I used to wash anything that had touched skin after one wear (eg socks, underwear and blouses/T-shirts/woolies). Everything my kids and grandkids wore went straight off their backs into the laundry basket. Skirts and jackets I would take the cleaners after 6-12 wears I guess. But for a number of reasons I have cut right down.
Nowadays I wash knickers and tights after one wear. Everything else when it needs it. I use a visual test and a sniff test. If it doesn’t have obvious marks (eg food stains or mud), and if smells good I just fold it up and put it back in the wardrobe. Kids clothes too, get examined and sorted. PJs, school trousers and jumpers can last a week if there are no obvious stains. Adult skirts and jackets now go for ages without laundering. I brush them down, use lint rollers and steam or press them. I hardly use dry cleaners, not least due to the cost – £5-£10 for one item – that may have cost less than that to make or buy.
For decades I have ignored “dry clean only” tags on RTW goods. I prefer my own skill and judgement. Anything made of natural fibres is washable, and with care so is viscose, polyester and elastane. However I dislike hand washing and have found most things can go in the washing machine. The silk, wool and cold cycles on my machine are excellent. According to the Daily Mail the average family spends £320 a year on dry-cleaning, while those who wear suits to work can spend as much as £640 a year. I find this statistic unbelievable although it must be true if it is in the Daily Mail.
From time to time I machine wash woolen jackets and skirts, pressing carefully afterwards to refresh them if they become grubby or smelly. But some have gone on for ages without a wash or dry clean.
Some will find this revelation disgusting.
Others will admit they are equally “lazy”, “tight” or “green”.
I don’t like making work, or wasting money or damaging the environment but I am not at the extreme end of any of these standpoints. I just think excessive cleaning is a bit of a con. Like the idea of daily shampooing of hair, this is based on social anxiety about dirt, grease, animal secretions, slime, mould, decay, dandruff, BO and squalor, rather than any objective filth.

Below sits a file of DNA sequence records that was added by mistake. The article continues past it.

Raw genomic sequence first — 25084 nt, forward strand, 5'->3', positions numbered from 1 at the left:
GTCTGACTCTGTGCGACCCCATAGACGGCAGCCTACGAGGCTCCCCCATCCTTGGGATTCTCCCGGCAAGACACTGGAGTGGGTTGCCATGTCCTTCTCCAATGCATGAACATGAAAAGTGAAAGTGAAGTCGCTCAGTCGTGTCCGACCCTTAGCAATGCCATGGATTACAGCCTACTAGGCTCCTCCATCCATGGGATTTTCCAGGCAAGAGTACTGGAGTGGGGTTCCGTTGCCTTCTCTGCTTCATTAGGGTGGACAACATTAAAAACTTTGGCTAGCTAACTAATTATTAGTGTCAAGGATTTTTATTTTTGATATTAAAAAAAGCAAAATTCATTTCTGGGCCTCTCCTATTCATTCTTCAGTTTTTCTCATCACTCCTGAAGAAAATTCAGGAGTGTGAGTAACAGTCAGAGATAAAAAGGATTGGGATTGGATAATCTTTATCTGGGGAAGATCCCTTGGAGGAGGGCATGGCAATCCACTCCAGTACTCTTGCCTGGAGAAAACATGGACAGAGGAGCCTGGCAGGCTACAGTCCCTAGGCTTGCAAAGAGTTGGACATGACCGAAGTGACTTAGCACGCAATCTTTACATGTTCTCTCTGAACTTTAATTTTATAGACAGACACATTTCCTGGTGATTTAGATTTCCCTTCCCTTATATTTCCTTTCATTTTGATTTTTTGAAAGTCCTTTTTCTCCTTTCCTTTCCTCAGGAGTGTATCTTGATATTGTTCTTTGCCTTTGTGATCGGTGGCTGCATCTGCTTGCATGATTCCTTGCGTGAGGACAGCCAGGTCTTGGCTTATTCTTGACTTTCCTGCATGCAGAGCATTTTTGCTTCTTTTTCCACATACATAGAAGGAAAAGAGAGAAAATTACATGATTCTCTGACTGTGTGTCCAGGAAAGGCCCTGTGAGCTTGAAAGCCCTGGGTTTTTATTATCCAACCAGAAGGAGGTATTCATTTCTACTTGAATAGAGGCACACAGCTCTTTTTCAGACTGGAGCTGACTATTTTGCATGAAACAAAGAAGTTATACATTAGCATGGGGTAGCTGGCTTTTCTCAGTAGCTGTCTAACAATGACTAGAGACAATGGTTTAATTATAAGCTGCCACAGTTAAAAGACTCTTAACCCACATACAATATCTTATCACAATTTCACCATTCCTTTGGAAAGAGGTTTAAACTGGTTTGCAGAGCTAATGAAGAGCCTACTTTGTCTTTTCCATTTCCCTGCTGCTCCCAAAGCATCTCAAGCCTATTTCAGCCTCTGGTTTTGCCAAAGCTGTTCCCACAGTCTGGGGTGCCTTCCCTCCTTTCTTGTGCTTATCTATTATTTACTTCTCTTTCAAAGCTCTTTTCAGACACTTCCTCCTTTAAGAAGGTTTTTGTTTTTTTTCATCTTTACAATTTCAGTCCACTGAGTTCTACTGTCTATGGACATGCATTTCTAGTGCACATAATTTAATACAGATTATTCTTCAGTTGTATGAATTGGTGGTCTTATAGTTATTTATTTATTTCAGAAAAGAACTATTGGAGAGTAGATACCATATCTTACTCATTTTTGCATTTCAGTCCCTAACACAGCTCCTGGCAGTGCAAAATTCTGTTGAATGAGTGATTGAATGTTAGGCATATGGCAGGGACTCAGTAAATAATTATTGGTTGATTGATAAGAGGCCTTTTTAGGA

A seamstress has an advantage over a member of the public
- we have knowledge of fibres and fabrics
- we know how our garments are constructed eg with iron-on or sewn in interfacings
- we know how to press, and the impact of water or steam on our fabrics
- (if we have too much washing to do, especially if there are lots of towels and bed linen we know we can take it to the laundrette for a service wash – £30 for a huge bag that will be washed, dried and folded).
This means we don’t have to accept the myth that we will be socially unacceptable if we don’t launder daily.
Until the 1950s washing clothes was a major palaver. I can remember “blue”, green soap, yellowish soap for collars and cuffs, a scrubbing board, a boiler, tongs, a plunger and a kind of big stick, a mangle, a washing line, pegs, peg bags, and a sort of wooden stick to push the washing line up with (was it called a prop?).
Monday was washing day and it took lots of time to get the washing done. Unsurprisingly, apart from sheets, shirts and underwear, not much was washed. The domestic washing machine was invented in 1937 but when I was young (1950s, early 1960s) my mum was still using old-fashioned techniques. When we got a machine it was a top loader and had a rubber lining and a kind of central stick around which the clothes circulated.
A little further back less was washed, and less often. The laundry process took several days. The “Great Wash” took place every few months and may have involved hiring professional washer women to help. According to a book published in 1860 the washers would prewash in cold water, rising until the water runs clear, then soaking for 24 hours, further soaking in warm lye (including ashes and soapy agents), heating the water again and again, beating the washing with sticks and finally rinsing, wringing and drying. The labour was so extensive that many clothes, especially the outer garments, were never washed at all.
Today washing and drying at home is largely mechanised. However I don’t have a tumble dryer. Therefore every item has to be hung up to dry on the rack, or more recently as our flat is a bit damp, on a heated rail. The main reason I cut down the washing is that the drying is trying. If we have the heating on the clothes dry but the evaporation makes the air damp and we need a dehumidifier.
Speaking to my friend Amo about growing up in Nigeria she says they just hung up wet sheets and they were dry and fragrant within a few hours.
The sun would also sterilise linens.I guess the damp climate and cold weather has meant the British have always been a somewhat dirty and smelly race, certainly before soap and hot water were widely available.
I was wondering if women’s easier lives in modern societies were down to time-saving devices like washing machines and vacuum cleaners. But according to Tim Harford it is the reduction in food preparation and cooking that have changed far more and are actually responsible for women being able to work and feed the family. Again, thinking of life as I have seen it in India and rural Africa much of the women’s time is consumed with procuring raw materials and food preparation, and certainly my own Mum and Grandma spent several hours a day cooking.